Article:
The Thai monitoring organisation, Deep South Watch, says that an average of fifty-three people were killed per month in the south before the September 2006 coup. After the coup, this number climbed to an average of seventy-two people per month. A recent report by the Working Group on Justice for Peace, a Thai NGO established in mid-2006 to monitor human-rights violations in southern Thailand, has also reported that in late 2006 and early 2007, there was an increase in disappearances, arbitrary arrest, and other forms of violence. Notably, reports of torture in undisclosed locations increased. The reports of torture are particularly disconcerting since Thailand became a state party to the United Nations convention against torture in August 2007 (see International Crisis Group, Southern Thailand: The Problem with Paramilitaries, October 2007).
The security of human-rights defenders has also remained precarious since the end of Thaksin's government. Somchai Neelaphaichit (Neelaphaijit), a human-rights lawyer investigating torture of suspected Muslim insurgents who worked for the end of martial law in southern Thailand, disappeared on 12 March 2004. He has not been seen since then and is presumed dead (see Human Rights Watch, "Thailand: End Official Cover-Up in Lawyer's ‘Disappearance'", 11 March 2008). Despite facing delays, a legal investigation and case implicating five police officers in his disappearance is ongoing. Angkhana Neelaphaichit, his wife, was placed under the government's witness-protection programme following the beginning of the legal investigation in 2004.
The Witness Protection Act stipulates that if a case involves the police, then they should not be involved in the protection of witnesses. Instead, civilian officers are to be assigned by the department of special investigations (DSI) under the ministry of justice. Amnesty International reported that from 1 March 2008 the DSI would assign only police officers to protect witnesses. Further, the acting head of DSI (appointed in February 2008), police-colonel Thawee Sodsong, was the superior officer of the five policemen named in connection to Somchai Neelaphaichit's disappearance. Thawee is alleged to have given the order to use only police officers to protect witnesses (see Article2, Protecting Witnesses or Perverting Justice in Thailand, June 2006).
In the four years since her husband's disappearance, Angkhana Neelaphaichit has been a brave and outspoken advocate for her husband, and a critic of human-rights abuses in Thailand on her own account. In March 2008, Angkhana spoke to the United Nations Human Rights Council in Geneva about the continued failure of the Thai authorities to hold her husband's abductors accountable; and about the urgent problems of torture, extra-judicial killings, "disappearances", and arbitrary detention in southern Thailand. Her work has led to constant threats to her safety. Indeed, Angkhana has considered withdrawing from the witness-protection programme, fearing that participation in it could actually place her in greater danger.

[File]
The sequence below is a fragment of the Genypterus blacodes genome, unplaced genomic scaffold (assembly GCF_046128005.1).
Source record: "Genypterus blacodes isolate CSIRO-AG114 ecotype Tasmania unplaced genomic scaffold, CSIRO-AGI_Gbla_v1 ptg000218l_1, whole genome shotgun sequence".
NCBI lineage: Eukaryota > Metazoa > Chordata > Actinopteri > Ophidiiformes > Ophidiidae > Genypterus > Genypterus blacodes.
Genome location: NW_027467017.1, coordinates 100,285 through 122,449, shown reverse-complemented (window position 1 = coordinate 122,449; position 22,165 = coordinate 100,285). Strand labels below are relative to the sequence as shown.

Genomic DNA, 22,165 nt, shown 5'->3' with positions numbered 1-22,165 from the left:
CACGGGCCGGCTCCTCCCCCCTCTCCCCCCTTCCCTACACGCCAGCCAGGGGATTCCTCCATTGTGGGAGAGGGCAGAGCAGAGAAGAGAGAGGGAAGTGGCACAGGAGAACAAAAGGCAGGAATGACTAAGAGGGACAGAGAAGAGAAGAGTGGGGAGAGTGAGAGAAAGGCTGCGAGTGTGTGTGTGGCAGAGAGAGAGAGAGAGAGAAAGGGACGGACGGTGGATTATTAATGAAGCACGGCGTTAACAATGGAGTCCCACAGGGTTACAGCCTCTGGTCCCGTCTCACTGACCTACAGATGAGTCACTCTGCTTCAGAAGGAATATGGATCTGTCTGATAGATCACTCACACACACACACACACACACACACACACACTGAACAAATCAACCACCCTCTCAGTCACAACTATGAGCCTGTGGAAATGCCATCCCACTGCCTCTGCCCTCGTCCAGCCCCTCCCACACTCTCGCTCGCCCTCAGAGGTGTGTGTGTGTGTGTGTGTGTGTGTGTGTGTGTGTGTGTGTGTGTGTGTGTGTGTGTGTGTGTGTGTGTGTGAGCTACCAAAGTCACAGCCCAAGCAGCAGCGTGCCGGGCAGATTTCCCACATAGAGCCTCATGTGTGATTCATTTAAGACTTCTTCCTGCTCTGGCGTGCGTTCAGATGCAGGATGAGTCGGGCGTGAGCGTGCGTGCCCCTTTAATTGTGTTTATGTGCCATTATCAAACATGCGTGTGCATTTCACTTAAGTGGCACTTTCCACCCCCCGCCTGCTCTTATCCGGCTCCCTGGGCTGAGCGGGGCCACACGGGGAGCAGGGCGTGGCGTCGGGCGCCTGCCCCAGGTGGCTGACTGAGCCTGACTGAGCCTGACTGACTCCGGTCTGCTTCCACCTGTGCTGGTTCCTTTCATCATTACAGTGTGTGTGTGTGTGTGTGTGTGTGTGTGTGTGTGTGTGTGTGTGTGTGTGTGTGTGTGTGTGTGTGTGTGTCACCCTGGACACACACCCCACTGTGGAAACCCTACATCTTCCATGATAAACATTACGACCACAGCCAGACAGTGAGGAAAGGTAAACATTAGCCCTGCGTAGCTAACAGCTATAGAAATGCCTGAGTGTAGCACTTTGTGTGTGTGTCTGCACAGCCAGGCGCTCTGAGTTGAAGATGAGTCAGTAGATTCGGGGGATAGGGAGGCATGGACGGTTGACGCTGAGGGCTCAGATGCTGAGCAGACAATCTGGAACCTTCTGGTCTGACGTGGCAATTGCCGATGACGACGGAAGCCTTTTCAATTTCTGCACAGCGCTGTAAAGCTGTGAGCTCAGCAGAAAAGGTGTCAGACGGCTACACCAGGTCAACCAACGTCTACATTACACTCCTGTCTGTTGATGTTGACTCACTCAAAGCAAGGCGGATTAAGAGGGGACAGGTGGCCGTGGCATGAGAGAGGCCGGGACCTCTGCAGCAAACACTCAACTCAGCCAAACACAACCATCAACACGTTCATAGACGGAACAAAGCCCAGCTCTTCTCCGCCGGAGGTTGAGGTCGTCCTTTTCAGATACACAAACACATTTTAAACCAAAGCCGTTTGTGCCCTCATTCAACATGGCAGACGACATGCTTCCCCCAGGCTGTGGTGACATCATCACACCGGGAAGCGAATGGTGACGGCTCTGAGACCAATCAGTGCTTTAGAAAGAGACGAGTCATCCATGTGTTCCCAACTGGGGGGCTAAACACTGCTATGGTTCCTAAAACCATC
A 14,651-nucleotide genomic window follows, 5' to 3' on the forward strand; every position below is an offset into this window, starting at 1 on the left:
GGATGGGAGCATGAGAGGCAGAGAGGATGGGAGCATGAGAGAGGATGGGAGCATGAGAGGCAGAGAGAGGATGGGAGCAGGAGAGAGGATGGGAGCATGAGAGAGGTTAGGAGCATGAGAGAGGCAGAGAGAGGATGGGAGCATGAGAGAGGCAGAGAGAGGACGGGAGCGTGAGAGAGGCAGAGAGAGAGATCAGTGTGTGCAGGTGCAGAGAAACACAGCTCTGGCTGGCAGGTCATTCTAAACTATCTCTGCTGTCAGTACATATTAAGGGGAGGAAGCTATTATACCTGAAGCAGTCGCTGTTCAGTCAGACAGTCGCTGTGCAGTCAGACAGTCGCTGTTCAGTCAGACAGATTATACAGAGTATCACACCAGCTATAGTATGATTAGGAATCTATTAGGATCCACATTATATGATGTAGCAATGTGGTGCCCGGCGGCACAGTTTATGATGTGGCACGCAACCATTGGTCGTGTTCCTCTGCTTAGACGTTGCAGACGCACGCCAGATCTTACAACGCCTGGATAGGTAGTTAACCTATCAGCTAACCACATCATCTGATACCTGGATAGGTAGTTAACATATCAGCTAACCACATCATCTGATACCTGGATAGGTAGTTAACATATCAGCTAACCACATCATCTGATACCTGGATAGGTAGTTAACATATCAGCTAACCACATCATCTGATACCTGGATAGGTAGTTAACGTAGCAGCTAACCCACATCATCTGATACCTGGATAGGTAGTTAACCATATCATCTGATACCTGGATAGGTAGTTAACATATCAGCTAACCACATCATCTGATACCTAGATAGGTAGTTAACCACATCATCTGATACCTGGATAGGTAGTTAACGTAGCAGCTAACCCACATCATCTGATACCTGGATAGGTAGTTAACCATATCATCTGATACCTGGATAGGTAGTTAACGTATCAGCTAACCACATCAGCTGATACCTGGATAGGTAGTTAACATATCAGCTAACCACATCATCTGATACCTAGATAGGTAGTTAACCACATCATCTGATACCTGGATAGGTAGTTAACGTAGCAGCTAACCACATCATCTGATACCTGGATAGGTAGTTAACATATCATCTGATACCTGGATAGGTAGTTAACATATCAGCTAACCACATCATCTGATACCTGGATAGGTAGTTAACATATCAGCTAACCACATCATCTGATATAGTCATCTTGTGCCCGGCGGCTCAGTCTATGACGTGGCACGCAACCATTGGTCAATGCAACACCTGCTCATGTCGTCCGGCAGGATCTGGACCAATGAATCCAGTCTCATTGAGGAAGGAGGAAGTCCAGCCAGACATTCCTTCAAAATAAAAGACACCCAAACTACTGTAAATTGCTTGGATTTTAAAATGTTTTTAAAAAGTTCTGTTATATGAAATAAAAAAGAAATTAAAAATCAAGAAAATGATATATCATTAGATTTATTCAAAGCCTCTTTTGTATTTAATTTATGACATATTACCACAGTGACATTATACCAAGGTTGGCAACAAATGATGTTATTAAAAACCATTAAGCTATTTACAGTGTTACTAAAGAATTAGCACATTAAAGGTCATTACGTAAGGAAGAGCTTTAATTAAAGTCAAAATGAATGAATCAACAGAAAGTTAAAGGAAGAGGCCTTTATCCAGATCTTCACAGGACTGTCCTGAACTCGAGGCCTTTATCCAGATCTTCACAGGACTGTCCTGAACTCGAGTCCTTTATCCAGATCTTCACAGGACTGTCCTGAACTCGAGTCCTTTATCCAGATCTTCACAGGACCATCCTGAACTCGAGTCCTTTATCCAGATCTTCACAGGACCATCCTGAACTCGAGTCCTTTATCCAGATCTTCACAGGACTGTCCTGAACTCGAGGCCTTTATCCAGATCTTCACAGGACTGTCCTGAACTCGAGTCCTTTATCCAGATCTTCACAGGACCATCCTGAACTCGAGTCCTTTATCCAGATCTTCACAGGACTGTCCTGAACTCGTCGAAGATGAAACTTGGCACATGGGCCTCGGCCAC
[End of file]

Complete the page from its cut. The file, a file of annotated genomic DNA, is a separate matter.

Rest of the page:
A state of impunity
A prominent feature of the Thaksin era was extra-judicial violence used against people identified as enemies of the state. This problem, far from vanishing, has intensified in the twenty months of military-run government since 19 September 2006. The signs of the first five months of Samak's government indicate that it is unlikely to abate.
Thaksin returned to Thailand on 28 February 2008. There are rumblings that he would like to re-enter politics and perhaps reclaim - as if by right - the office of prime minister. Thai politics is once again in flux, dominated by disputes over Thaksin and between supporters and critics of the September 2006 coup.
But both those who called the coup necessary for democracy, and those who later hailed Samak's election as a return to democracy, have missed a vital point. The lack of "democracy", whatever it may mean for those who call for it, is not the principal problem in Thailand today. The problem in Thailand is that while the identity of those targeted by state actors may change, a rooted culture of impunity prevails. This means that citizens are increasingly exposed to direct violence by agents of the state, insurgent groups and fellow citizens. This, not Thaksin Shinawatra's financial misconduct or political plans, or even arguments over further constitutional revisions, is at the heart of the crisis facing Thailand.